Even though the temperature hasn't indicated it, fall is here and plants are beginning to prepare themselves for winter. At least what passes for winter here in subtropical zone 9a.
We still have a few things blooming, so let's get right to that.
|If it's October, then the goldenrod must be blooming.|
|And the yellow-orange marigolds are hanging in there.|
|My chrysanthemums, on the other hand, have been slow to get started this year.|
|Blue daze (Evolvulus glomeratus) is at its best in autumn.|
|October also brings some late blooms from 'Darcy Bussell' rose.|
|And from my ancient 'Caldwell Pink' polyantha.|
|Blue plumbago continues to be my most reliable bloomer throughout all the summer and autumn until first frost.|
|Shrimp plant is beginning to bloom well.|
|Hamelia patens, aka "hummingbird bush" or "Mexican firebush," is covered in the little red blossoms that attract the hummers.|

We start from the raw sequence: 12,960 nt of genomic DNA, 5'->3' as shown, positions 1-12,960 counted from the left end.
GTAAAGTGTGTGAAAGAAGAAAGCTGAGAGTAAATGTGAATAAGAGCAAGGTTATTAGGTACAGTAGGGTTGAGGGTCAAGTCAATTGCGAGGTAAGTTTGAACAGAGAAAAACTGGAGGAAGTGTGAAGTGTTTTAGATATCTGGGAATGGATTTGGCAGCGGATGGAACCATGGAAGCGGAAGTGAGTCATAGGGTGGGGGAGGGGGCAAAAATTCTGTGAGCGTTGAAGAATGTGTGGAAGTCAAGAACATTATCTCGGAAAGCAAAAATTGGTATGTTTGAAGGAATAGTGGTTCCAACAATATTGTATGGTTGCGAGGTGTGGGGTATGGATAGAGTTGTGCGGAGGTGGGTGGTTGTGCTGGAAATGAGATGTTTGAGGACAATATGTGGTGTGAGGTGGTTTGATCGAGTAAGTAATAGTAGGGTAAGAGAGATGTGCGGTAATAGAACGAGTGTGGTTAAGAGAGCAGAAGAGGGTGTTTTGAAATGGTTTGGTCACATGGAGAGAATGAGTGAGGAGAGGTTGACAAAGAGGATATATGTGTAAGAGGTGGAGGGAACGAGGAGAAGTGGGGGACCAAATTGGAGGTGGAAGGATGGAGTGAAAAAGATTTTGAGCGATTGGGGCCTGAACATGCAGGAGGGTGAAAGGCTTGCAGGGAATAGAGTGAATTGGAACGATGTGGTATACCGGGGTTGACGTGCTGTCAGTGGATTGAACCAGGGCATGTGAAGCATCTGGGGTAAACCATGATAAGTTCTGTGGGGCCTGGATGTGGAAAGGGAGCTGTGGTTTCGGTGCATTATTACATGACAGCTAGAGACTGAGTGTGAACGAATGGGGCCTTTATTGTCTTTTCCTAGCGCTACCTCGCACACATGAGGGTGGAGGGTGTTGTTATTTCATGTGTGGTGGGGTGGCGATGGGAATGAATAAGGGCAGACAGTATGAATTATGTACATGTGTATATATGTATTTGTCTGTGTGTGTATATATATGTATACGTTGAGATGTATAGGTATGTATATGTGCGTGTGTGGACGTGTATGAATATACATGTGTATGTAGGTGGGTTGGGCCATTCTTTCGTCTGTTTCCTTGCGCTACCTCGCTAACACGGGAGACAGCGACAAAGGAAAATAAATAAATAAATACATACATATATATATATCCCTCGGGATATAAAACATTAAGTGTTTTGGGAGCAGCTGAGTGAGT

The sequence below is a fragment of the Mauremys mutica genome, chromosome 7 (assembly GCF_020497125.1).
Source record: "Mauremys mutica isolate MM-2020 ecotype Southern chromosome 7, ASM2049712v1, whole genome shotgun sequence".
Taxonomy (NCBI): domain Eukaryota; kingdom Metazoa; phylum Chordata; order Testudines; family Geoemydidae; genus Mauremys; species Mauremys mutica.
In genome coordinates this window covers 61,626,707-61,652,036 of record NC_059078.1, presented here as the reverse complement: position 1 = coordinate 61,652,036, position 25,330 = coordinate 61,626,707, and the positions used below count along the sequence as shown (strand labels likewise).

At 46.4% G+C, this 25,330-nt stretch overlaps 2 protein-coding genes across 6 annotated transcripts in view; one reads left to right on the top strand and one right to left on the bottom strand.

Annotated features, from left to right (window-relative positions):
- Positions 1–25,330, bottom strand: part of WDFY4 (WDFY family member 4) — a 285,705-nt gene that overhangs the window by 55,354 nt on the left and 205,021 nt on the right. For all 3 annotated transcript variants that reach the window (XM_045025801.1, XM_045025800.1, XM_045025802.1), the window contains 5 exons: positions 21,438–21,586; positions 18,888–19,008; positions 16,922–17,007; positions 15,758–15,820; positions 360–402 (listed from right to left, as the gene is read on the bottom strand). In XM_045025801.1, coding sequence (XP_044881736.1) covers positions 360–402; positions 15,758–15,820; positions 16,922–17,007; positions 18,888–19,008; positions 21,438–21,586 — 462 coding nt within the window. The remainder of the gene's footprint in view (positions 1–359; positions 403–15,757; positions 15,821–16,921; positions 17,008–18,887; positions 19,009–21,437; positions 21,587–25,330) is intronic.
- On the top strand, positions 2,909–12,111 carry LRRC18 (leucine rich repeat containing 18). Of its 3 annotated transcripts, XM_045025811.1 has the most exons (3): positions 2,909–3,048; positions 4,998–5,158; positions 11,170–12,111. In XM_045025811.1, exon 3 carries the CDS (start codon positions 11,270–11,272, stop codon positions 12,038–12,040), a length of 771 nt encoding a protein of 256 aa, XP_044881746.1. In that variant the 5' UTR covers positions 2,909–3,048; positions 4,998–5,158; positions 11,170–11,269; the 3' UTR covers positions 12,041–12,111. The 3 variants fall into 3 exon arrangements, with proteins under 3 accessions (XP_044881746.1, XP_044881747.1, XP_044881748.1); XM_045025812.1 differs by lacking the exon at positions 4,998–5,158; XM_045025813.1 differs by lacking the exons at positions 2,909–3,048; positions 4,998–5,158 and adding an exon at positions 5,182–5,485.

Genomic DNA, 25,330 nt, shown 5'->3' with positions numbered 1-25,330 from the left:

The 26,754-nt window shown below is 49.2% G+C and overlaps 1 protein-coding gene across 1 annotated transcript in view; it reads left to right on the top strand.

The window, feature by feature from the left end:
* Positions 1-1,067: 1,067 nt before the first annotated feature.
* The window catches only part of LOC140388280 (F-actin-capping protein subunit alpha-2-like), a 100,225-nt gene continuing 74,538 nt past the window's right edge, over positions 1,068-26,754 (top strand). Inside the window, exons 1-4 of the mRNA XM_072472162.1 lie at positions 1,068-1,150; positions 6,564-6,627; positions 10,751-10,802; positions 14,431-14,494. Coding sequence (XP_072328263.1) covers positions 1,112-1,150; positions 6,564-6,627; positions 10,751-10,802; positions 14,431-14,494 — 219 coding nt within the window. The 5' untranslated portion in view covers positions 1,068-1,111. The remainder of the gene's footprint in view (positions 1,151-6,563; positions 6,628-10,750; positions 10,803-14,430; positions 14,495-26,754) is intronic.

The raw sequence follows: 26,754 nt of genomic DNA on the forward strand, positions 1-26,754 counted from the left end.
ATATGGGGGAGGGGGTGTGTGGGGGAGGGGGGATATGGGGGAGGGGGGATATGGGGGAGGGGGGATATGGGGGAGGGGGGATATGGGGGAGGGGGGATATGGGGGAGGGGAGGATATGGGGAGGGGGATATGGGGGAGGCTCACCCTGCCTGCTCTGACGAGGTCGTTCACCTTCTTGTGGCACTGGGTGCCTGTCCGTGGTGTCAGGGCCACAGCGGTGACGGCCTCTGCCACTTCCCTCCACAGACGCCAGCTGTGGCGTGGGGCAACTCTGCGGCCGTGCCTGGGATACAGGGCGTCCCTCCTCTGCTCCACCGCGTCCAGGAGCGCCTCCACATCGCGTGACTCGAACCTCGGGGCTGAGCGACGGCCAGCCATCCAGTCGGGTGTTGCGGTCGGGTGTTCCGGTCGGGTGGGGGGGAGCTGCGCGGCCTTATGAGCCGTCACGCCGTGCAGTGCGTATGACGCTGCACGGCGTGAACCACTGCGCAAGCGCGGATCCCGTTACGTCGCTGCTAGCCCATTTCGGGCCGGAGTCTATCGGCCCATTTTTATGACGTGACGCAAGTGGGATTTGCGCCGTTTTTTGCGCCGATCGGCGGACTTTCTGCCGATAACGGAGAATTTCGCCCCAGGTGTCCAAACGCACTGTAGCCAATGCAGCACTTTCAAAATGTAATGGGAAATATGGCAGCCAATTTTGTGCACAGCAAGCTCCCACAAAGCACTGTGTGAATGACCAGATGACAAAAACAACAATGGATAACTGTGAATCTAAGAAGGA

|'Black and Blue' salvia.|
|Red kalanchoe blooms in a pot on the patio table.|
|Texas sage ( Leucophyllum frutescus) normally blooms in response to rain, which we haven't had in a while, but this one is responding to receiving water from a sprinkler.|
|Jatropha. (Again, those drops of water are from the sprinkler - no rain.)|
|The coral vine continues to be a bee buffet.|
|Firecracker fern is still blooming in its pot on the patio.|
|Anisacanthus wrightii, another hummingbird and butterfly magnet, is beginning to bloom.|
|Justicia 'Orange Flame' is a very well-named plant.|
|As is firespike (Odontonema strictum).|
Thank you for visiting my garden this month and thank you to Carol of May Dreams Gardens for hosting us. Happy Bloom Day!